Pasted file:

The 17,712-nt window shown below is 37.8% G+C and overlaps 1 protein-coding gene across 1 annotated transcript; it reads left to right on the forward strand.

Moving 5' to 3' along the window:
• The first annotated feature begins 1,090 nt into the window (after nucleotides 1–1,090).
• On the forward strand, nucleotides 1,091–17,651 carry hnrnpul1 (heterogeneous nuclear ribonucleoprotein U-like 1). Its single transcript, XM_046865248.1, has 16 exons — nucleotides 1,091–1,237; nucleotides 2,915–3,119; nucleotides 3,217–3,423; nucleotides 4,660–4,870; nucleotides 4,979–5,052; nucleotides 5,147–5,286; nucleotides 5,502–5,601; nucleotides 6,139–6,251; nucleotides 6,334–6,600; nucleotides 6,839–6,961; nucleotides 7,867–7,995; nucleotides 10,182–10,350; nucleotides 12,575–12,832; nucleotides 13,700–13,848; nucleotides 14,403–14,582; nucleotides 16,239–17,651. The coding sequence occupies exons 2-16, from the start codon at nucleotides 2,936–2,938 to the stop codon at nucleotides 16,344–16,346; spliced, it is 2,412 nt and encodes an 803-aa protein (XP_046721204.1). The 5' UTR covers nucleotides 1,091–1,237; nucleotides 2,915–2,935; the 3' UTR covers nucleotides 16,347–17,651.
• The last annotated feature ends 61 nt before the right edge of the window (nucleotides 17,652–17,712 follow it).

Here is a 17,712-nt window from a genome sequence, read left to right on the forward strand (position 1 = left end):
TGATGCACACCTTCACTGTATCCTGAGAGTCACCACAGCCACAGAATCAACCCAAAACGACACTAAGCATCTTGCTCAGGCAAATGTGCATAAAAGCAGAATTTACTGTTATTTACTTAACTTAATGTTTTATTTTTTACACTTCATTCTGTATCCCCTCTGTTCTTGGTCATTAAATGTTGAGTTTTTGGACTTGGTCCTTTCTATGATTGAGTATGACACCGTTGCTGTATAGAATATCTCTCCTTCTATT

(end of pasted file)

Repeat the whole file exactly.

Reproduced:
The 17,712-nt window shown below is 37.8% G+C and overlaps 1 protein-coding gene across 1 annotated transcript; it reads left to right on the forward strand.

Moving 5' to 3' along the window:
• The first annotated feature begins 1,090 nt into the window (after nucleotides 1–1,090).
• On the forward strand, nucleotides 1,091–17,651 carry hnrnpul1 (heterogeneous nuclear ribonucleoprotein U-like 1). Its single transcript, XM_046865248.1, has 16 exons — nucleotides 1,091–1,237; nucleotides 2,915–3,119; nucleotides 3,217–3,423; nucleotides 4,660–4,870; nucleotides 4,979–5,052; nucleotides 5,147–5,286; nucleotides 5,502–5,601; nucleotides 6,139–6,251; nucleotides 6,334–6,600; nucleotides 6,839–6,961; nucleotides 7,867–7,995; nucleotides 10,182–10,350; nucleotides 12,575–12,832; nucleotides 13,700–13,848; nucleotides 14,403–14,582; nucleotides 16,239–17,651. The coding sequence occupies exons 2-16, from the start codon at nucleotides 2,936–2,938 to the stop codon at nucleotides 16,344–16,346; spliced, it is 2,412 nt and encodes an 803-aa protein (XP_046721204.1). The 5' UTR covers nucleotides 1,091–1,237; nucleotides 2,915–2,935; the 3' UTR covers nucleotides 16,347–17,651.
• The last annotated feature ends 61 nt before the right edge of the window (nucleotides 17,652–17,712 follow it).

Here is a 17,712-nt window from a genome sequence, read left to right on the forward strand (position 1 = left end):
TGATGCACACCTTCACTGTATCCTGAGAGTCACCACAGCCACAGAATCAACCCAAAACGACACTAAGCATCTTGCTCAGGCAAATGTGCATAAAAGCAGAATTTACTGTTATTTACTTAACTTAATGTTTTATTTTTTACACTTCATTCTGTATCCCCTCTGTTCTTGGTCATTAAATGTTGAGTTTTTGGACTTGGTCCTTTCTATGATTGAGTATGACACCGTTGCTGTATAGAATATCTCTCCTTCTATT